One of the configuration settings for Unified Access Gateway is the number of virtual Network Interface Cards (NICs) to use. When you deploy Unified Access Gateway, you select a deployment configuration for your network.

You can specify one, two, or three NICS settings which are specified as onenic, twonic or threenic.

Reducing the number of open ports on each virtual LAN and separating out the different types of network traffic can significantly improve security. The benefits are mainly in terms of separating and isolating the different types of network traffic as part of a defense-in-depth DMZ security design strategy. This can be achieved either by implementing separate physical switches within the DMZ, with multiple virtual LANs within the DMZ, or as part of a full VMware NSX managed DMZ.

Typical Single NIC DMZ Deployment

The simplest deployment of Unified Access Gateway is with a single NIC where all network traffic is combined onto a single network. Traffic from the Internet-facing firewall is directed to one of the available Unified Access Gateway appliances. Unified Access Gateway then forwards the authorized traffic through the inner firewall to resources on the internal network. Unified Access Gateway discards unauthorized traffic.

Figure 1. Unified Access Gateway Single NIC Option

Separating Unauthenticated User Traffic from Back-End and Management Traffic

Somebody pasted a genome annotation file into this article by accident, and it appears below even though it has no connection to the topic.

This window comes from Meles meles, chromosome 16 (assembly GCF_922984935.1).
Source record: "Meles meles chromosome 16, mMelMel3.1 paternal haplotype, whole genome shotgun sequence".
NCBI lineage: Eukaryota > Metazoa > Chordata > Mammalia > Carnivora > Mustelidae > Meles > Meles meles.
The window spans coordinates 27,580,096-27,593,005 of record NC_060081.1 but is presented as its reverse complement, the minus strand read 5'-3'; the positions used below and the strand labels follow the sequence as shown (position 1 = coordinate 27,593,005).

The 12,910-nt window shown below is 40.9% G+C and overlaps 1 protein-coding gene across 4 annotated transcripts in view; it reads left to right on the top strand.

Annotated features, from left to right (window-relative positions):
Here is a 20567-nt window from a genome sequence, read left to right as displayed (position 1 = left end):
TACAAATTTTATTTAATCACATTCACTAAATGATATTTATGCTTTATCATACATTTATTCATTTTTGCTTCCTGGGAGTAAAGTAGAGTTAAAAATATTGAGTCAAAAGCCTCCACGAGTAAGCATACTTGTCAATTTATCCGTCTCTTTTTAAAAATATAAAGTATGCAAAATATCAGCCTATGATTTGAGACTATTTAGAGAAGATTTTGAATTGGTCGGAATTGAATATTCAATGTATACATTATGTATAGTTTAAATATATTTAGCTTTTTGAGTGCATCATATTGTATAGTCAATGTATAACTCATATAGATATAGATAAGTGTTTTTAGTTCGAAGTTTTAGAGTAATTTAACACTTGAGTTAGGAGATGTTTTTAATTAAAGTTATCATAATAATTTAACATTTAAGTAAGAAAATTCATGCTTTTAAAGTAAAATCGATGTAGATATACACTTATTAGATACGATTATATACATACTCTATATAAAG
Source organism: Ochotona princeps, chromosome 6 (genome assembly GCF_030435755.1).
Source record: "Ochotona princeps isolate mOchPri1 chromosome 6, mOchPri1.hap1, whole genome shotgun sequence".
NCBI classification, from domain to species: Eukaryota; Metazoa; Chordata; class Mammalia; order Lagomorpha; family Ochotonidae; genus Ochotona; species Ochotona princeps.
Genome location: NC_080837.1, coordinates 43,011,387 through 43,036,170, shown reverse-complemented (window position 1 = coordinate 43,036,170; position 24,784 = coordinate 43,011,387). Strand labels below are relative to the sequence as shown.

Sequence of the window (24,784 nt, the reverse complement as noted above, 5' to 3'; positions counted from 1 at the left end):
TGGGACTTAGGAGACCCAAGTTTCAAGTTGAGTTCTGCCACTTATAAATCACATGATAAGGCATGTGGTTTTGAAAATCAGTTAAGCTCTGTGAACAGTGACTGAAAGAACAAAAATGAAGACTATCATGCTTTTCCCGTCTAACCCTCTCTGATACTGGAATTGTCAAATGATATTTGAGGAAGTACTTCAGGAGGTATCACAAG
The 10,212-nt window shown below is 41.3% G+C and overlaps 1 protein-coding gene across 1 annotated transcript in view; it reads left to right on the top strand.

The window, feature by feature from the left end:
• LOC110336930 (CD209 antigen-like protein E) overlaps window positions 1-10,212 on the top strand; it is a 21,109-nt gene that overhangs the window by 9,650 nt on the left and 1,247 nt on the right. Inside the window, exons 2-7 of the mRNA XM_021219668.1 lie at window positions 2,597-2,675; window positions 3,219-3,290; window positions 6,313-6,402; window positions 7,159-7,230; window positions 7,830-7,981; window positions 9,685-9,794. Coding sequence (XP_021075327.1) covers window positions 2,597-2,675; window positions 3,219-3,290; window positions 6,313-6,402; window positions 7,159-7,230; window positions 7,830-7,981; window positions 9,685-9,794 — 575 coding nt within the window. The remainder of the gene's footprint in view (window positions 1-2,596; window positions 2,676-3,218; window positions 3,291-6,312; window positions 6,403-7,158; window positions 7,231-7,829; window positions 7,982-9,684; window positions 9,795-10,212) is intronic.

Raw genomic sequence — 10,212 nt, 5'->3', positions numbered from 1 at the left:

An improvement over the single NIC deployment is to specify two NICs. The first is still used for Internet facing unauthenticated access, but the back-end authenticated traffic and management traffic are separated onto a different network.

Figure 2. Unified Access Gateway Two NIC Option

In a two NIC deployment, Unified Access Gateway must authorize the traffic going to the internal network through the inner firewall. Unauthorized traffic is not on this back-end network. Management traffic such as the REST API for Unified Access Gateway is only on this second network

If a device on the unauthenticated front-end network, such as the load balancer, was compromised then reconfiguring that device to bypass Unified Access Gateway is not possible in this two NIC deployment. It combines layer 4 firewall rules with layer 7 Unified Access Gateway security. Similarly, if the Internet facing firewall was misconfigured to allow TCP port 9443 through, this would still not expose the Unified Access Gateway Management REST API to Internet users. A defense-in-depth principle uses multiple levels of protection, such as knowing that a single configuration mistake or system attack does not necessarily create an overall vulnerability

In a two NIC deployment, you can put additional infrastructure systems such as DNS servers, RSA SecurID Authentication Manager servers on the back-end network within the DMZ so that these servers cannot be visible on the Internet facing network. Putting infrastructure systems within the DMZ guards against layer 2 attacks from the Internet facing LAN from a compromised front-end system and effectively reduces the overall attack surface.

Most Unified Access Gateway network traffic is the display protocols for Blast and PCoIP. With a single NIC, display protocol traffic to and from the Internet is combined with traffic to and from the back-end systems. When two or more NICs are used, the traffic is spread across front-end and back-end NICs and networks. This reduces the potential bottleneck of a single NIC and results in performance benefits.

Unified Access Gateway supports a further separation by also allowing separation of the management traffic onto a specific management LAN. HTTPS management traffic to port 9443 is then only possible from the management LAN.

Figure 3. Unified Access Gateway Three NIC Option